Oh spring, where have you gone?
Just this week, after a particularly miserable Wednesday in more ways than one, a magnificent Thursday followed all at once. Bright blue skies were matched by a soft breeze and Aberdeen’s granite cast pools of cold shadows on the pavement. I was dashing around this wonderful city in the morning, my little phone serving as my dictaphone as I chatted and laughed with some wonderful people with intriguing stories to tell. I sipped a beautiful Lavender Citrus iced tea, squinted my eyes in the sunshine as I sucked on a Caramel Frappuccino (first of the year!) and talked and talked. It’s funny to think in this little old job of mine, talking is at the very centre of what I do.
So when this glorious day disappeared as the wind whipped against the side of the flat, creating cows’ licks at the sides of my ponytail, it felt like that beautiful spring day had gone. Plans crumbled and the rest of the weekend was looking boring and miserable. Until I bought a flan tin.
As much as I pray for beautiful sunshine to stream through the windows as I crumble butter into clouds of flour, sometimes a dark moody sky reminds me that photography in this weather is a challenge. I have been playing around with Luke’s camera for a good few months now and I am finding the experience exhilarating and terrifying all at once. My white balance may be blue-tinged at times and the colour saturation way off, but the challenges of lighting and ambience make for a better blog I feel.
So after a week of sun-saturated chatter, I’ve found myself in the dead silence of a Saturday morning. The rain lashes against the windows and the sky is that particular hue of grey that screams ‘stay indoors and curl up with blankets’. Instead I savoured the quiet silence and reflected on my past week, soaking in my appreciation for my life and all the challenges it brings. And so my quiet weekend led me back to one of my favourite pastimes, pastry making.
It can often seem a scary thing – I am constantly running my hands under cold water to keep a short crust and mindful of adding too much liquid to the mix. But the act of pastry making requires concentration and quiet, and all at once I am quite grateful for the grey weather giving me that space. I filled my favourite pastry recipe with a delicate frangipane and studded it with sliced apricots. A flake of almonds and a flash in the oven yields a beautiful spring-like tart that is perfect for cosying into those piles of blankets and enjoying the fat rain splashing against the windows. Summer is just round the corner anyway.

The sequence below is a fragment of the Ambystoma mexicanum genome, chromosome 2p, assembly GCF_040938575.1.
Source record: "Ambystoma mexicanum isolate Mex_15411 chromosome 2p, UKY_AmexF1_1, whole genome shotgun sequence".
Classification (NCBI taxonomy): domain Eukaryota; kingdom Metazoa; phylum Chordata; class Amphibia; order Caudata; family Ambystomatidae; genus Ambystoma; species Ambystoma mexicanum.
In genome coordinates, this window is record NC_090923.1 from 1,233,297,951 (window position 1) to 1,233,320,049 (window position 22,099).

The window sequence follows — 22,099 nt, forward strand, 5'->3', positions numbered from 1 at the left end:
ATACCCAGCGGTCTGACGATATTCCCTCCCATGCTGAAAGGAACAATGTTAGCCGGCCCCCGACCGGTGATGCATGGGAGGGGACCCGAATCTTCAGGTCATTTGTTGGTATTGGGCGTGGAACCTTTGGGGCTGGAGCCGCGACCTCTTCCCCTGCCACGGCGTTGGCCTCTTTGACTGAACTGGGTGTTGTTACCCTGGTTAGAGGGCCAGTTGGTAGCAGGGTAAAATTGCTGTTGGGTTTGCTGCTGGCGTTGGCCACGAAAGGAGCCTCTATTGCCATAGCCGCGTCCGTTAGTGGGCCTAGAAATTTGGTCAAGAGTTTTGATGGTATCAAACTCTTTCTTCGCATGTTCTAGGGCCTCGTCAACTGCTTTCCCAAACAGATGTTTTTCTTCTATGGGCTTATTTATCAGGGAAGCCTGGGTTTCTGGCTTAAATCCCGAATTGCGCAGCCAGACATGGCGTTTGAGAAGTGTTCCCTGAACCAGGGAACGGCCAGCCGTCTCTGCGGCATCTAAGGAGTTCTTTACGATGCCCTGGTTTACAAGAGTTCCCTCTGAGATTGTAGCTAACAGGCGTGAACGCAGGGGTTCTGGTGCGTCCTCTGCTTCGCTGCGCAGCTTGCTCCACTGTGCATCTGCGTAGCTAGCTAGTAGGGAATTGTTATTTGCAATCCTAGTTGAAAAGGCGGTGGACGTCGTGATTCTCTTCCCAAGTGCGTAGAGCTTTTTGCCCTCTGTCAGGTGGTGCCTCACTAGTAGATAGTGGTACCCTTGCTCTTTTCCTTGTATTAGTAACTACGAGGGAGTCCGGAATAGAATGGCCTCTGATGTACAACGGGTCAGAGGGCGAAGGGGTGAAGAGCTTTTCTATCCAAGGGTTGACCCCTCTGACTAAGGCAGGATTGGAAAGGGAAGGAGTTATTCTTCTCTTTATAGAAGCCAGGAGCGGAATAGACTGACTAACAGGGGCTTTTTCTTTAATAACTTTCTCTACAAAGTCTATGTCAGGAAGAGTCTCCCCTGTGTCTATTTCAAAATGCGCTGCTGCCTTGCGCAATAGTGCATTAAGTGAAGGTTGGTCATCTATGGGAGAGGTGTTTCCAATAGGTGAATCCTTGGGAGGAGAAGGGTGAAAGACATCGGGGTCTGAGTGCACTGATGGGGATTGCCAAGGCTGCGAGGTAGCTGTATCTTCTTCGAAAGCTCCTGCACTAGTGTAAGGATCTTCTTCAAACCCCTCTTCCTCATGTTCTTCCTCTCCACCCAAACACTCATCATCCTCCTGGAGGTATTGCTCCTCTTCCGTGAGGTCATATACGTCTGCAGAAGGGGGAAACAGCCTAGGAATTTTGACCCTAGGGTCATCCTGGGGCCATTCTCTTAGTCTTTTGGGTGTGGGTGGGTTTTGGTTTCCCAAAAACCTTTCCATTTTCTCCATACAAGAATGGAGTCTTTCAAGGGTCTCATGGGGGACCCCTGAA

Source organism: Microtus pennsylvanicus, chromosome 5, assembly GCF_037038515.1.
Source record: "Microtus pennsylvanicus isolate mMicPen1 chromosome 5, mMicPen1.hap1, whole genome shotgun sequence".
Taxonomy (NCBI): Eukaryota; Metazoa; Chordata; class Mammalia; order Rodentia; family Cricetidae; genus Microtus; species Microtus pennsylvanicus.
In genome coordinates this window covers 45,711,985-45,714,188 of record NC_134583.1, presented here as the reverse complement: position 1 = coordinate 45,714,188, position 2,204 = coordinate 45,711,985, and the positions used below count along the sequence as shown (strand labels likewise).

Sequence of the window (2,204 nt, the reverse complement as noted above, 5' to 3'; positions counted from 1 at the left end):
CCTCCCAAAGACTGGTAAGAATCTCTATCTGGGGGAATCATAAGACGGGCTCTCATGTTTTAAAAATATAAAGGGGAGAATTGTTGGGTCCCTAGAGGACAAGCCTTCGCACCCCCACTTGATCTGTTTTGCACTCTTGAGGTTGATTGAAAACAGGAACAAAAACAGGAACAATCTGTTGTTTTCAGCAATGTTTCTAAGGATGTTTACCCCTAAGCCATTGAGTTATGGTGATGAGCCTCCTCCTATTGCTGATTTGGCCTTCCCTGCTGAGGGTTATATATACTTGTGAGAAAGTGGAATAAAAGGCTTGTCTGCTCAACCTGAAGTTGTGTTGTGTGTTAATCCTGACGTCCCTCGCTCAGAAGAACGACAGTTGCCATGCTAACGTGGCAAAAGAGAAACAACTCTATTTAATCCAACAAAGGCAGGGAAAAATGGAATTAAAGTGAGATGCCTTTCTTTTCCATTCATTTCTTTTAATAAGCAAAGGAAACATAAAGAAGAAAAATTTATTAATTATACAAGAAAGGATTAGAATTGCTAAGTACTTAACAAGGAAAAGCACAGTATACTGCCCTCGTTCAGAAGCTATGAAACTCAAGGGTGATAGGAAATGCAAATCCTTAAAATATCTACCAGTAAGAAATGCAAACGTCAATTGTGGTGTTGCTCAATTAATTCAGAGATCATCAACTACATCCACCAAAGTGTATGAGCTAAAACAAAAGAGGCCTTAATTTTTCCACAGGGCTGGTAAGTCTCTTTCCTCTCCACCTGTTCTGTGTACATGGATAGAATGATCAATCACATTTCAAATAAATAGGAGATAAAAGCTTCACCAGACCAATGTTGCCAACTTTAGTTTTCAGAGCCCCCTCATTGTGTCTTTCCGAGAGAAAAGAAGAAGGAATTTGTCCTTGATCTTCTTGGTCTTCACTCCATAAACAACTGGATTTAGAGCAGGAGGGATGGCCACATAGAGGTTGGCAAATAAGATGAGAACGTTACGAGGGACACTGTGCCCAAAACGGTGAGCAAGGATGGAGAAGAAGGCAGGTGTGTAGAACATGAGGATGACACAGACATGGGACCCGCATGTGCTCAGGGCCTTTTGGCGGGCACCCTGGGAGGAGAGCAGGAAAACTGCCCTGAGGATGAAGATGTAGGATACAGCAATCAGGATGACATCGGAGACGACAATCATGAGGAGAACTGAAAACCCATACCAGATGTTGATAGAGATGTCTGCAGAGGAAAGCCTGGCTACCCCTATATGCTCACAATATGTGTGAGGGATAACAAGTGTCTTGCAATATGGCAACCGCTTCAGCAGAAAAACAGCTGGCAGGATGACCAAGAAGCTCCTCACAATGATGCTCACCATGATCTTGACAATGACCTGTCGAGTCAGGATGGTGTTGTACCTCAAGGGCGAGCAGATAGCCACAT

Adapted from Rachel’s Favorite Food by Rachel Allen and Sweet Tooth by Lily Vanilli
You Will Need
For the Pastry
250g plain flour, sieved
25g icing sugar, sieved
125g cold unsalted butter, cubed
1 egg, beaten
For the Filling
230g unsalted butter, room temperature
230g caster sugar
230g ground almonds
50g plain flour, sifted
Zest of 1 lemon
3 apricots, each sliced into sixths
A couple of handfuls of flaked almonds
Note: This frangipane recipe makes enough for two tarts, so use one half for this recipe and either refrigerate the other half for up to three days in an airtight container or freeze. Bring back to room temperature before using again.
To make the pastry, whisk together the flour and icing sugar then rub in the butter carefully. Make sure you have cold hands to avoid melting the butter. Once the mix resembles breadcrumbs, add ½ to ¾ of the beaten egg and mix to form a pastry ball. The shortcrust needs to hold together but not be too wet. Wrap tightly in clingfilm and press down to form a flat disc then refrigerate for 30 minutes. Do not throw the remaining egg away.
Dust a clean work surface with flour and roll out the pastry in a round bigger than the bottom of the tin – I used this 23cm fluted flan tin. Roll to a 5mm thickness then loosen from the surface with a palate knife. Carefully lift the pastry over your rolling pin and drape over the tin. Gently press into the fluted edges then cover with clingfilm and refrigerate for a further 30 minutes – this will eliminate shrinking.
Preheat an oven to 200oc/180oc fan/Gas Mark 6. Cut the top off the pastry by rolling the pin over the top or by pressing with your thumb to form a neat edge. Place a sheet of baking parchment over the pastry and fill with baking beans or lentils. Bake for 15-20 minutes until the pastry feels dry. Remove the paper and beans and bake for a further minute to dry out. Brush the pastry with the remaining egg to seal and return to the oven for a final bake for 2 minutes. Cool the pastry case completely.
To make the frangipane, beat the butter and sugar together in a stand mixer for three minutes until creamy. Add the almonds then beat in each egg one at a time. Add the flour and lemon zest then spoon half the mix into the cooled pastry case, refrigerating or freezing the remaining half. Arrange the apricot slices in two circles on top and scatter over the flaked almonds.
Bake in the oven at the same temperature for 25-30 minutes. Mine caught slightly in the oven so take care to keep an eye on the frangipane as it can brown quickly. Remove from the oven and cool on a wire rack for 10 minutes before removing from the tin and cooling completely. Finish with a scattering of flaked almonds and whipped cream or ice cream.